With a few quick movements, the vest fit snugly around her chest, thanks to Ruili’s help. Testing her mobility, Lotye took a few deep breaths and moved her arms in circles. Then she straightened her rain-soaked clothes underneath and gave every strap one more good tug.
“Better than a corset anyway,” she said to Ruili with half a smirk, though the tremor around the corners of her mouth told that she wasn’t really in a state of mind to make jokes.
Next, Lotye moved on to her belt, making sure it sat tightly on her hips. Can’t have myself stumbling over my own britches, that would be a stupid way to die. It was a very real possibility with all that weight hanging from her belt. Thankfully, she at least didn’t have to carry around that wooden box with those damned cards. Those had been a weight more to her soul than to her belt. She had two pouches bound to her belt, one containing most of her slim belongings, the other one her remaining healing wares, slightly stocked up in the Calinda’s apothecary while no one was looking. Between them, sitting on her back, the leather clip for the three vials. On her left side hung the sheath for the weapon she had taken from the table. It was a one-handed sword with a slender blade, a little bit longer than usual, with a shapely, leather-wrapped handle. Weighing it in her hand, it had felt good, balanced more for stabbing and quick thrusts, but its edges nonetheless sharp. The spot on her hip taken up, the old, worn scabbard of her own small dagger had to be nestled behind one of the pouches, since Lotye wasn’t content with just leaving it behind. On the other hand, she wasn’t even sure where she left the buckler she had carried in the last battle, but she also didn’t lose much thought about it, deciding that an additional weight on her arm wouldn’t really help, and therefore not taking a shield. Looking back at the table, she instead spotted a small crossbow pistol no one seemed to show any interest in. Won’t be able to hit anything with that thing. Still better than nothing. And so she took it, adding the holster and a small quiver full of bolts to the collection on her belt.
With her equipment taken care of, Lotye went on to pin up her hair once again. The wet strands made it difficult to form a reasonable bun, but in the end, she felt she had her hair well enough in control for it not to be a problem during combat. This isn’t a beauty contest, after all. Lastly, she slung her cloak back over her shoulders, making sure its length wouldn’t hinder her movement.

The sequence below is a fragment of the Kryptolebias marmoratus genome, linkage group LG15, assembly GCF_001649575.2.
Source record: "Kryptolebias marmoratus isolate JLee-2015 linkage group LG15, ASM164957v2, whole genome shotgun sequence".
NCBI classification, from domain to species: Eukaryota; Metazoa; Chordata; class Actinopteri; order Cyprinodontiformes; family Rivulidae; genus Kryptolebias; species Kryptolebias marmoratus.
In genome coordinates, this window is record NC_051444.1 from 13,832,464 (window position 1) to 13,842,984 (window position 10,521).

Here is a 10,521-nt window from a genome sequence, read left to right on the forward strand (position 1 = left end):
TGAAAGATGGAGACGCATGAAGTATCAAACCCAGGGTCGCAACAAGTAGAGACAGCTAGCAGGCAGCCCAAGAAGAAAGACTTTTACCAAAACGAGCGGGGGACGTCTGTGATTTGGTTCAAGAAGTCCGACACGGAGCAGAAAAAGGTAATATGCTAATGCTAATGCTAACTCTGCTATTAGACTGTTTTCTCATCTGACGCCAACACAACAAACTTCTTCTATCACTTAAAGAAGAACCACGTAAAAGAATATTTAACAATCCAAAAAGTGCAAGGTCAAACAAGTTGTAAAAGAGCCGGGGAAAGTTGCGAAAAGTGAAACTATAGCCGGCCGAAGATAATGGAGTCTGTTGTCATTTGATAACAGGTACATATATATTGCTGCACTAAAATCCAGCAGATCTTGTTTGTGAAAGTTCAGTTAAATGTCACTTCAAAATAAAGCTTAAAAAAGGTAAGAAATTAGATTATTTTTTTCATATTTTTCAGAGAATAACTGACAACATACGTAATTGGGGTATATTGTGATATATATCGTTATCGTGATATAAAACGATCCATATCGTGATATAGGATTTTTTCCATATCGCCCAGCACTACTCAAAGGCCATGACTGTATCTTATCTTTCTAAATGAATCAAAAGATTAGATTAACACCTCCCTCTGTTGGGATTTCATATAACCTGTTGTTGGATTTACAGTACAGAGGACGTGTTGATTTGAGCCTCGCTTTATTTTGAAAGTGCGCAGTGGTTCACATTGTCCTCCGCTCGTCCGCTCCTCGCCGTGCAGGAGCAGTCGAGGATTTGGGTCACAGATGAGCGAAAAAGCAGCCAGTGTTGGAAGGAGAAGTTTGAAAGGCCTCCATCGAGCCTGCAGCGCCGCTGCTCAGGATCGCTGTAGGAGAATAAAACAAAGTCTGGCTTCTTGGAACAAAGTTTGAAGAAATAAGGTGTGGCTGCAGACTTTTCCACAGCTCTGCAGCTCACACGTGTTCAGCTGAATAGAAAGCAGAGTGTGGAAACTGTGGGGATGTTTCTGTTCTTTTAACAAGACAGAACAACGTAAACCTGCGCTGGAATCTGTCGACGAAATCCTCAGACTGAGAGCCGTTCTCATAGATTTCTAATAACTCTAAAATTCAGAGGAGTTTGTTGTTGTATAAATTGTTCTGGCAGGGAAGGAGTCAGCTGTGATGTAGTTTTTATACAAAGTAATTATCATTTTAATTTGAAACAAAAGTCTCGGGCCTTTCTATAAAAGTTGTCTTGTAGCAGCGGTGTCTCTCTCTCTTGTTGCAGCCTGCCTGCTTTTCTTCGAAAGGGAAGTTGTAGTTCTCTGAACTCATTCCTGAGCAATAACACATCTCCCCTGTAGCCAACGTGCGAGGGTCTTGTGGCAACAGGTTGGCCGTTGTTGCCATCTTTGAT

Her preparations finished, Lotye took up position next to the men at the airship’s railing. Good men, all of them. Most of them at least. Great men, people would say about the Ereonis brothers. Insane men, Lotye thought them in that moment. The way she saw it, their chance of success was slim. Their chance of survival not much better. Then again, only people who tried something like this could even succeed. Great men, then. Jeneyeru’s spell was now in full effect. The sky filled with airships was one part an exhilarating sight, one part surreal. On one of them, she imagined to see a bun of red hair, standing at the railing. But that ghostly armada wouldn’t be of much help, their volley not much more than a mirage. The Calinda‘s bolts were material though. Lotye felt a slight jolt going through the planks every time the arms of a ballista snapped forward. Every time, Lotye nervously fiddled with the silver ring on her right hand, but the sailors around her seemed surprisingly calm, trained for these kind of scenarios.
Lotye’s rap sheet had never contained banditry, armed assault or piracy. Her military training consisted of watching the people on the deck of this ship. In her profession, one usually tried to stay quiet and unnoticed when in dangerous territory. But judging from the activity in those towers, it was already too late for that and after all, it was their intention to get noticed. Since her experience couldn’t tell her what to do, Lotye just went with what felt natural and began shouting battle cries:
“La Danse Calinda! For House Ereon! We fight with the brothers! Down with the Arcana! For Aeldreth!”
Against the storm, her quavering voice was probably barely audible. Her choice of words was unlikely to inspire any feats of heroics in the hardened sailors around her. But at least it gave her an outlet for the adrenaline running in her veins. It was needed, as the red mark on her ring finger showed. The thoughts rushing through her head slowed down. Father … “My sea child” … Dev Gevyot and his way of fixing broken bones … The roads, the markets, the laughter of the travelling folk … Jeney and Thimble … Those damned cards! She now knew what she was fighting for. And so, Lotye continued to shout against the wind: “For Aeldreth!”
Soon they reached their final destination, a small courtyard at the back of the keep. The ropes were cast, and when it was her turn, Lotye took one and slid down. The wet hemp burned her hands so that she nearly let go, making the ground come closer at a rate she really wasn’t comfortable with. Once her feet touched the paved floor, she needed a moment to check whether all of her bones still were in the right places. But she seemed to be fine. A deep breath, then she looked around and quickly joined her assigned group.